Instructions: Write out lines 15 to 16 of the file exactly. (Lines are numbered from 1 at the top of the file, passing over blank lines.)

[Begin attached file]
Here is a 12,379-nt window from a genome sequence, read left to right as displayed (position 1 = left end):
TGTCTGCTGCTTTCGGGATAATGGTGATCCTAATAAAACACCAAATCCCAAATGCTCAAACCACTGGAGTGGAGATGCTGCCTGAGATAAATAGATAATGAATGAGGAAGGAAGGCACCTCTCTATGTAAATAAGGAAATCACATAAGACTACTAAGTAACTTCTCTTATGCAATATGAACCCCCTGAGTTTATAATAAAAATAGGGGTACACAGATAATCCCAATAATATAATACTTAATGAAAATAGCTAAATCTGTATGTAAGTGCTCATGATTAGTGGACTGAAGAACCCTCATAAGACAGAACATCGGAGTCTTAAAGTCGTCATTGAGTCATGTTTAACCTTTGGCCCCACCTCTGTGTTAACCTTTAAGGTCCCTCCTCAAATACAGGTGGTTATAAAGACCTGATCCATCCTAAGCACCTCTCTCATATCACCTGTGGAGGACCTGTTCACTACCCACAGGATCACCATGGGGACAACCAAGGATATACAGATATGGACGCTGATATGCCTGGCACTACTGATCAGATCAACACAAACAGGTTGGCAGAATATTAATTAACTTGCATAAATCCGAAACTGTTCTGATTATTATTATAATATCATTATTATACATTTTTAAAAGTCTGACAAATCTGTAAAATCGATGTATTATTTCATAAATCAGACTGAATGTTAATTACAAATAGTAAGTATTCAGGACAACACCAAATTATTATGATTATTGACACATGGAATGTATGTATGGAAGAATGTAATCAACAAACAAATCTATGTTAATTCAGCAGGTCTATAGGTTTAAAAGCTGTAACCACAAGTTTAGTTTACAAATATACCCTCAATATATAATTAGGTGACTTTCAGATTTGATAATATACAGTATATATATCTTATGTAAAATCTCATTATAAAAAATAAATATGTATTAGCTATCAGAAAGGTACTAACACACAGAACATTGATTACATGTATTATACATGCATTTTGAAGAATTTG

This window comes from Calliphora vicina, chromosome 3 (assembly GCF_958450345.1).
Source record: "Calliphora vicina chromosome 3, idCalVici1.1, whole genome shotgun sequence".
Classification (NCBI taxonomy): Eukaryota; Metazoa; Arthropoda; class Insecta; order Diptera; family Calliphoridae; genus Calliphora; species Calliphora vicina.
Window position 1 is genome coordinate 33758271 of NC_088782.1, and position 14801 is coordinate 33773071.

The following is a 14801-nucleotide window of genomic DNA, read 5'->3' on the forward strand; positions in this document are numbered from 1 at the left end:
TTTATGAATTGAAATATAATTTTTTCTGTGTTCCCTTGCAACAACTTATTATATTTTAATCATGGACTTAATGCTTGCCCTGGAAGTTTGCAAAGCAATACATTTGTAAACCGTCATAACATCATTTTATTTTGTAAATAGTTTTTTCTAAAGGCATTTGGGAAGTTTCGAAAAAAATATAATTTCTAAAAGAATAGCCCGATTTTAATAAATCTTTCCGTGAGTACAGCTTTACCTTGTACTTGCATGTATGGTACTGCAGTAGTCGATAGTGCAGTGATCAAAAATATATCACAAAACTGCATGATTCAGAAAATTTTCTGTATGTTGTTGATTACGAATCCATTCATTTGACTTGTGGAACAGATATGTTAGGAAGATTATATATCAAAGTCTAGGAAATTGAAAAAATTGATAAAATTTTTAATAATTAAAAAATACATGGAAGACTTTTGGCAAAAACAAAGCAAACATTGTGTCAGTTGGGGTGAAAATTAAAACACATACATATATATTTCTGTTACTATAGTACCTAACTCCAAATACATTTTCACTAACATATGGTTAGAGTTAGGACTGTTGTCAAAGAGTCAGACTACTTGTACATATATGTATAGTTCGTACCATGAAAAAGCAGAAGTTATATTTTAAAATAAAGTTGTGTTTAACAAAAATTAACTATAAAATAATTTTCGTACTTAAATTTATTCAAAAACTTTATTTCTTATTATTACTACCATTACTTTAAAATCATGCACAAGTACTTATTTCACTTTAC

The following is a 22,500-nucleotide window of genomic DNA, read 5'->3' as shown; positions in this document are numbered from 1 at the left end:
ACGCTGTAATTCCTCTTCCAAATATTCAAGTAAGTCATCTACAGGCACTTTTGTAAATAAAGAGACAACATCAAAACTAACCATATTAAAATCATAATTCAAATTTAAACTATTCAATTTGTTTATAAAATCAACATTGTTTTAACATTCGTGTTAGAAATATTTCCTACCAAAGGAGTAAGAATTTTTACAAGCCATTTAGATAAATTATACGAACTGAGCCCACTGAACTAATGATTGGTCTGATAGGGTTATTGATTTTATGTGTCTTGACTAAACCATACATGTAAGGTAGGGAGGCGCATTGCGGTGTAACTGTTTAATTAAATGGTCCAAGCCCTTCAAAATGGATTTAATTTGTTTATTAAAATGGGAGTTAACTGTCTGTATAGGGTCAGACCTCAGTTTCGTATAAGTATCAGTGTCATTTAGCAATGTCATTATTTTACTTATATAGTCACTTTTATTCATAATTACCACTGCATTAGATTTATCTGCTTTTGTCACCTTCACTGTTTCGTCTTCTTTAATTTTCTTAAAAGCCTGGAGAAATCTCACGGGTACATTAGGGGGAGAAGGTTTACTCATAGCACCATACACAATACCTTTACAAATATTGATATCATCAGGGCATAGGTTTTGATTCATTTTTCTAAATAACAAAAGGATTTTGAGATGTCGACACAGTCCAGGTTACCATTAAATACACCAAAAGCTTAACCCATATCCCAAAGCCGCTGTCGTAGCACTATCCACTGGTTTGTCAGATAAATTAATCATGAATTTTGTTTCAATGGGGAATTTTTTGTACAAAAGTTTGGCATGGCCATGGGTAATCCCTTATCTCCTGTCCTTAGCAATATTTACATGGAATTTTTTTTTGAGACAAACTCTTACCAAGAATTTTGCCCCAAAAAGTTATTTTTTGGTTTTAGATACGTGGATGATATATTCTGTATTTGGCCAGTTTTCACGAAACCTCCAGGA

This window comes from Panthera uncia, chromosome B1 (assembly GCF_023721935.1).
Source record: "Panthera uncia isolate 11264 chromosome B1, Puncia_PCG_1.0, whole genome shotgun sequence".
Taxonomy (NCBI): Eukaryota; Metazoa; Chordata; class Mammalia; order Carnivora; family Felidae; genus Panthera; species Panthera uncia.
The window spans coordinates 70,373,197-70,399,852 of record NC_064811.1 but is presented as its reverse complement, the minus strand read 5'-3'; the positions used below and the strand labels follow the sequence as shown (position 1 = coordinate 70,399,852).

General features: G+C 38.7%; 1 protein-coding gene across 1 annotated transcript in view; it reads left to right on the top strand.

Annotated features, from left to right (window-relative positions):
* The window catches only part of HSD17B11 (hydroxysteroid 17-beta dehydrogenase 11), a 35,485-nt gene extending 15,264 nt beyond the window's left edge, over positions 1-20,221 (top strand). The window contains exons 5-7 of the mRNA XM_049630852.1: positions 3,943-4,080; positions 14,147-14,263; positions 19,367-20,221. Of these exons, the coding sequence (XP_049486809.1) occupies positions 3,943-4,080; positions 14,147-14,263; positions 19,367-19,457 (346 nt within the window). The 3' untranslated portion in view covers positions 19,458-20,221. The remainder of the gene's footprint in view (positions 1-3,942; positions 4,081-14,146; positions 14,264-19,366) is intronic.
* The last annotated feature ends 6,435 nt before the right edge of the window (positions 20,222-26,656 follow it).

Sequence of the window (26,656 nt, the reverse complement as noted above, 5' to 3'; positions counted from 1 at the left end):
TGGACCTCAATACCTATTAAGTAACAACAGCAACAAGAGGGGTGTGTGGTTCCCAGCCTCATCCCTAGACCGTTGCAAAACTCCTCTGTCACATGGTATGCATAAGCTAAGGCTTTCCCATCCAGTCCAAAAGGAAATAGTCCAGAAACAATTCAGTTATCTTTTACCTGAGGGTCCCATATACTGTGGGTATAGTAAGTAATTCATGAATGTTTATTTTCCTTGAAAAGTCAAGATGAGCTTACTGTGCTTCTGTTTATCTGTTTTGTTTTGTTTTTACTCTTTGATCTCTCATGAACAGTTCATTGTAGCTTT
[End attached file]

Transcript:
General features: G+C 38.7%; 1 protein-coding gene across 1 annotated transcript in view; it reads left to right on the top strand.

Annotated features, from left to right (window-relative positions):